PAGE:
Credit to the IFA for its native cereals initiative


Potatoes were the most popular vegetable in a recent US survey. Photo: Getty Images.
Potatoes were the most popular vegetable in a recent US survey. Photo: Getty Images.

Gerry Giggins

As I travelled through a potato growing heartland between Navan and Drogheda in recent days I marvelled at how well this year's potato crops look.

The variable weather may not have been ideal for the growing and harvesting of grass but to the untrained eye it looks to have had a positive effect on the potato crop.

Seeing these crops reminded me of an American magazine article I read recently about the six stages of food wastage.

The potato was described as top of the class in being America's most popular vegetable. Of the total crop harvested in the US, the article stated that 77pc was sold by the farmers for human consumption.

The remaining balance left farms in the form of 'waste' or livestock feed.

I am not sure of the relative figures here in Ireland but I would estimate that the percentages are similar.


While it is often seen as a last resort by potato growers, the livestock feed sector provides them with an outlet for excess or low grade potatoes.

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Without this option, growers would be forced to dispose of these potatoes for no return, or worse again, at big expense. The last remnants of the 2015 potato crop have been appearing on some beef farms over the summer months.

It is crucial that these potatoes are checked for sprouting before they are purchased as this can result in the poisoning of animals fed.

There is also an obvious risk of choking when animals are fed whole potatoes - particularly when fed at grass.

An option for better utilisation would be to chop and pit available potatoes along with suitable forage or absorbent.

The winter barley harvest is nearing completion and has proven to be one of huge disappointment for cereal farmers - due to reduced yields and price in comparison to 2015 levels.

This is the third consecutive season of reduced grain prices at harvest time, which is putting the cereal sector under huge pressure.

A disappointing trade in straw has also impacted on the margins per hectare.

The initiative by the IFA grain committee encouraging the widespread use of native Irish cereals is very commendable.

The committee has encouraged the feed trade and livestock farmers to reassess their feed ration ingredients and try to use a greater level of native Irish cereals.

The concept of an 'all-Ireland' ration is designed to increase the use of Irish energy and protein sources.

Obviously, we will still remain net importers of feed ingredients but increasing the use of Irish grains and proteins can only be a positive for both livestock and tillage farmers.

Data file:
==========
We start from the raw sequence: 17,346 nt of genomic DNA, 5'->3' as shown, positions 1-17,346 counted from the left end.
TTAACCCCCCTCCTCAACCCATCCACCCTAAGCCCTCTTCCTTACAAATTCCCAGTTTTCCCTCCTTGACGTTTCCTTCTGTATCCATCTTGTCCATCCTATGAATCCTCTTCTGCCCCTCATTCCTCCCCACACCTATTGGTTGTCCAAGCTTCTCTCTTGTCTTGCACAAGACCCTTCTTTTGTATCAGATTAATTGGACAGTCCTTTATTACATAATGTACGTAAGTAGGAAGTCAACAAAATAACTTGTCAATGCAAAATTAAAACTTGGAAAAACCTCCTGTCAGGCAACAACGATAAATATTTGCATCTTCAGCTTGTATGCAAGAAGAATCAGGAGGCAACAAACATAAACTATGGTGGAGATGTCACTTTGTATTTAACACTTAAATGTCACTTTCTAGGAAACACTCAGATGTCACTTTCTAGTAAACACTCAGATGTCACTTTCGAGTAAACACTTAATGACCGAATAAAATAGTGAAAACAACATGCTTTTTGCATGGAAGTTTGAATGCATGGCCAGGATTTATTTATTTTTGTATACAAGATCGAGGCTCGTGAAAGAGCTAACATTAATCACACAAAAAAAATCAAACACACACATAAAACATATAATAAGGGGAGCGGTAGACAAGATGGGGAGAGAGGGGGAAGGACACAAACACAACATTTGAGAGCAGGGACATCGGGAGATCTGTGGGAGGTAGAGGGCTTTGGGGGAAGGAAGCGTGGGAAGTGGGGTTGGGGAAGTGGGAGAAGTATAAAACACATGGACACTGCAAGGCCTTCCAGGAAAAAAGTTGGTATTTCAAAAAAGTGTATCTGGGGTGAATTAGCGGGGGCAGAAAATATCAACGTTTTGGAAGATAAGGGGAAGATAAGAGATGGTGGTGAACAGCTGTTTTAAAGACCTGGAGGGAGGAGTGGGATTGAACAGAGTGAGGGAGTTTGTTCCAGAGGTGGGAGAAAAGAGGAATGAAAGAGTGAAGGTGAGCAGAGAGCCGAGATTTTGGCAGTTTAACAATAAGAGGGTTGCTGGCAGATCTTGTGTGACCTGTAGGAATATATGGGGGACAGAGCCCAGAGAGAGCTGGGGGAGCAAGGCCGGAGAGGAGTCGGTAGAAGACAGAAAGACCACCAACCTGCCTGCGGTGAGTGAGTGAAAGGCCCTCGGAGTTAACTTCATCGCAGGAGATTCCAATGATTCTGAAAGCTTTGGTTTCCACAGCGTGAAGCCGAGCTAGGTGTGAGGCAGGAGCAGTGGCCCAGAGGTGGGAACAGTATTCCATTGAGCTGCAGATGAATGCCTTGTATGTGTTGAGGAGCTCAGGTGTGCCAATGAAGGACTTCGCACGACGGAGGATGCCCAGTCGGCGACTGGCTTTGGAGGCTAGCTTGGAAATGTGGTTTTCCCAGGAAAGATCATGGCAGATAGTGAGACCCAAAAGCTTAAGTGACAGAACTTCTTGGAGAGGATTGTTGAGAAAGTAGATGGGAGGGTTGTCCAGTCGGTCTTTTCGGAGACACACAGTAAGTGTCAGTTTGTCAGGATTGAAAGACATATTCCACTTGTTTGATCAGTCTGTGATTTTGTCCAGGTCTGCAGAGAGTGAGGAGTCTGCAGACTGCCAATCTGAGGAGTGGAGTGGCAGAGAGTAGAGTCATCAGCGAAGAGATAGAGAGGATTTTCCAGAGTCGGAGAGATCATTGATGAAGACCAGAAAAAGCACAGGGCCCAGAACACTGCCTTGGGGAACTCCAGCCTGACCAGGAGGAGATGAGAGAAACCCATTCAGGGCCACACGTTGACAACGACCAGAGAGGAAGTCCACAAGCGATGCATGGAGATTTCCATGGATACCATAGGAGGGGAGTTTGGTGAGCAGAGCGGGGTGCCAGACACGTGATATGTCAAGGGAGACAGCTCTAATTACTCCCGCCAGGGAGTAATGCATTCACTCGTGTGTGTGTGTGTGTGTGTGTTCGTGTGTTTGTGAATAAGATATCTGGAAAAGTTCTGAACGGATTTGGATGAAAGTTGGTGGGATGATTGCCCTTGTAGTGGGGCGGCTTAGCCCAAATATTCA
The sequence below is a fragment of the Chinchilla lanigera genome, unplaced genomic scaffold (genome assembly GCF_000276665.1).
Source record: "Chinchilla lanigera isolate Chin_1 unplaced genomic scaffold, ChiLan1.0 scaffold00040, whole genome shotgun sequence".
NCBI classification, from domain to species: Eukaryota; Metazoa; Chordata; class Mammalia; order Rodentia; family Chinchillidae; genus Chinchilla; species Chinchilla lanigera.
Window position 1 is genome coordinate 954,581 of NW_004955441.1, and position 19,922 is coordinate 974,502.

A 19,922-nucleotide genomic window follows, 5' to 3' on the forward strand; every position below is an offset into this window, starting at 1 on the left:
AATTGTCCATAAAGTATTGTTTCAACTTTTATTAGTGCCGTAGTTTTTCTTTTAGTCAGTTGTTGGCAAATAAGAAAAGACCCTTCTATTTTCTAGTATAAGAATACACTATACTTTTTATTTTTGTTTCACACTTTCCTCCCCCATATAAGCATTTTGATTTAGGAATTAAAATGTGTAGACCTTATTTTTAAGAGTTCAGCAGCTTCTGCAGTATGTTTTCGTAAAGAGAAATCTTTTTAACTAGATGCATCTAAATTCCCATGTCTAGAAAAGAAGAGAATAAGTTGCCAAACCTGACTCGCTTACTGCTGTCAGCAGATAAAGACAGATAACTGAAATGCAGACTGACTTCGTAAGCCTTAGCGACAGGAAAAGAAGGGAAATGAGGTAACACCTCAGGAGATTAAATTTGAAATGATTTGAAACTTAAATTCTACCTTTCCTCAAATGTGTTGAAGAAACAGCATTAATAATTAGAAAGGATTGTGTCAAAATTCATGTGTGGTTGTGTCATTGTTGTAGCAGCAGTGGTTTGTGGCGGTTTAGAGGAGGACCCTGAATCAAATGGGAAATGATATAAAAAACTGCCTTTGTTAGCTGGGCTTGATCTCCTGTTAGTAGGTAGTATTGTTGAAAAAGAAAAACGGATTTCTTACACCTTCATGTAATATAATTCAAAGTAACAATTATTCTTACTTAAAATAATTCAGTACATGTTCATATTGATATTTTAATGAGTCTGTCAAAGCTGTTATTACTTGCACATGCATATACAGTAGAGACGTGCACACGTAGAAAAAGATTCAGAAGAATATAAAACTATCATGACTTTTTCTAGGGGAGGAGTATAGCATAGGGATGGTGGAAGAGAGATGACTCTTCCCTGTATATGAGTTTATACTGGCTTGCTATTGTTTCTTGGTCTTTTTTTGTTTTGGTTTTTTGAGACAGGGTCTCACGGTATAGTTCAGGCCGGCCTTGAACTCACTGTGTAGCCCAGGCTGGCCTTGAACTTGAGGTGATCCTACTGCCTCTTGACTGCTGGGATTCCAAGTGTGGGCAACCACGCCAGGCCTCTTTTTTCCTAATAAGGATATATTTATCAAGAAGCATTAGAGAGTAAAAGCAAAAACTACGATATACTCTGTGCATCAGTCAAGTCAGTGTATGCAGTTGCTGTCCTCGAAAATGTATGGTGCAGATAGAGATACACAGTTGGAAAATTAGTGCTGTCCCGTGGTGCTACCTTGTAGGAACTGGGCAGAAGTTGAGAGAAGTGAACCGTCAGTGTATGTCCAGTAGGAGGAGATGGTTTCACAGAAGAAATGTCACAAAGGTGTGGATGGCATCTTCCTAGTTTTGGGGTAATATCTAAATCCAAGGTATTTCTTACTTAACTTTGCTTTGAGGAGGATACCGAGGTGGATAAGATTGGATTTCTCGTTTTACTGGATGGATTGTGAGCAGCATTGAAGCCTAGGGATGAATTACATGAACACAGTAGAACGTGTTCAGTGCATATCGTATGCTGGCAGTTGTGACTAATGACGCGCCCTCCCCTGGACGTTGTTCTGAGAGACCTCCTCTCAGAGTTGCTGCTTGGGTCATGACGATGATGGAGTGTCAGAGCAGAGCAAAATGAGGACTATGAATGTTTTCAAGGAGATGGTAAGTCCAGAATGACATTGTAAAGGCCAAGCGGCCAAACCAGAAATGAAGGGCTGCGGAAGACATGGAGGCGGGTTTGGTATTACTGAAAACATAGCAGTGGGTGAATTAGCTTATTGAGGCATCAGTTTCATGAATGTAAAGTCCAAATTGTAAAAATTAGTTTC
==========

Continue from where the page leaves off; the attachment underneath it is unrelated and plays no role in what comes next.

In the past, high cereal grain diets have been misconstrued as being both costly and posing health risks to the animals being fed.

Nowadays, there are a range of both harvesting and processing techniques that result in safe grain storage and feeding.

The option of whole- cropping a cereal can provide an additional or alternative forage source on farms.

Wholecrop can fall into one of three categories: fermented; high dry matter; and alkaline.

Each of these methods have their individual merits and will often depend on crop type, stage of maturity, weather conditions, crop yield and storage facilities. In the case of intensive beef finishing, where maize silage is not available, wholecrop can provide an excellent forage source.

When it comes to cereal grains, the view among some livestock farmers is that it can be:

* Hard to source off the combine

* Difficult or risky to store

* Expensive to process and preserve

* Create extra workload

As with wholecrop, there is a wide range of processing, storage and feeding options available with all cereals.

The on-farm processing and preserving of grain also falls into three main categories: crimping; acid treatment; and alkaline treatment.

Options are also available to dry and roll the grain or to cook and flake the cereal.

Again, the choice of treatment and storage method can depend on grain maturity, grain moisture, livestock category being fed, storage facility and length of storage period.

The main hurdles involved in the 100pc Irish ration concept is in the requirement to supply sufficient digestible fibre and an appropriate protein source.

The increased availability and inclusion of field beans will go some of the way towards meeting the demand for protein and reducing our reliance on imported sources.

Oats can provide a viable option as a digestible fibre sources in many beef rations.

Gerry Giggins is an animal nutritionist based in Co Louth

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